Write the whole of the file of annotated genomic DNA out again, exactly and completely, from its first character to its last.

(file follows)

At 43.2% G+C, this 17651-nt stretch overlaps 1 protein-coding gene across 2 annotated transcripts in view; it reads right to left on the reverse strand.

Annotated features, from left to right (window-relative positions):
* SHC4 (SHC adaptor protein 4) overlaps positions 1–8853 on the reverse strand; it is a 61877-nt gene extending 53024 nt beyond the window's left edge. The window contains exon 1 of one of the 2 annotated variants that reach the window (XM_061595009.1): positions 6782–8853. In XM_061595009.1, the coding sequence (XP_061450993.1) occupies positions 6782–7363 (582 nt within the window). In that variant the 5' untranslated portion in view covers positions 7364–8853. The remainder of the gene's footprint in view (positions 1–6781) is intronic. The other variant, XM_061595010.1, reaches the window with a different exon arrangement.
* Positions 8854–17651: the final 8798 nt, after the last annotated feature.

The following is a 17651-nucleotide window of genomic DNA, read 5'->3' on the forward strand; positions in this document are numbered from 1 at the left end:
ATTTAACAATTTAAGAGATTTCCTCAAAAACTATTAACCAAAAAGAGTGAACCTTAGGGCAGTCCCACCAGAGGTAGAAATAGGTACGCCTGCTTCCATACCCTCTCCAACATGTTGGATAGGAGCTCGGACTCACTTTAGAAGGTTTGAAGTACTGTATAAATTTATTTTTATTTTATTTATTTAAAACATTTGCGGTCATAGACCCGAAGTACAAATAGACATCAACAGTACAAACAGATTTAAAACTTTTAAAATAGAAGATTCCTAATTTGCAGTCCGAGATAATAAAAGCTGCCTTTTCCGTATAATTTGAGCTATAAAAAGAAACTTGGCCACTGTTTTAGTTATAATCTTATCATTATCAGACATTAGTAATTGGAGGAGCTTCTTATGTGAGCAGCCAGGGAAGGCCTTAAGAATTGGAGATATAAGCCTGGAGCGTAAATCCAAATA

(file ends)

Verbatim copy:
At 43.2% G+C, this 17651-nt stretch overlaps 1 protein-coding gene across 2 annotated transcripts in view; it reads right to left on the reverse strand.

Annotated features, from left to right (window-relative positions):
* SHC4 (SHC adaptor protein 4) overlaps positions 1–8853 on the reverse strand; it is a 61877-nt gene extending 53024 nt beyond the window's left edge. The window contains exon 1 of one of the 2 annotated variants that reach the window (XM_061595009.1): positions 6782–8853. In XM_061595009.1, the coding sequence (XP_061450993.1) occupies positions 6782–7363 (582 nt within the window). In that variant the 5' untranslated portion in view covers positions 7364–8853. The remainder of the gene's footprint in view (positions 1–6781) is intronic. The other variant, XM_061595010.1, reaches the window with a different exon arrangement.
* Positions 8854–17651: the final 8798 nt, after the last annotated feature.

The following is a 17651-nucleotide window of genomic DNA, read 5'->3' on the forward strand; positions in this document are numbered from 1 at the left end:
ATTTAACAATTTAAGAGATTTCCTCAAAAACTATTAACCAAAAAGAGTGAACCTTAGGGCAGTCCCACCAGAGGTAGAAATAGGTACGCCTGCTTCCATACCCTCTCCAACATGTTGGATAGGAGCTCGGACTCACTTTAGAAGGTTTGAAGTACTGTATAAATTTATTTTTATTTTATTTATTTAAAACATTTGCGGTCATAGACCCGAAGTACAAATAGACATCAACAGTACAAACAGATTTAAAACTTTTAAAATAGAAGATTCCTAATTTGCAGTCCGAGATAATAAAAGCTGCCTTTTCCGTATAATTTGAGCTATAAAAAGAAACTTGGCCACTGTTTTAGTTATAATCTTATCATTATCAGACATTAGTAATTGGAGGAGCTTCTTATGTGAGCAGCCAGGGAAGGCCTTAAGAATTGGAGATATAAGCCTGGAGCGTAAATCCAAATA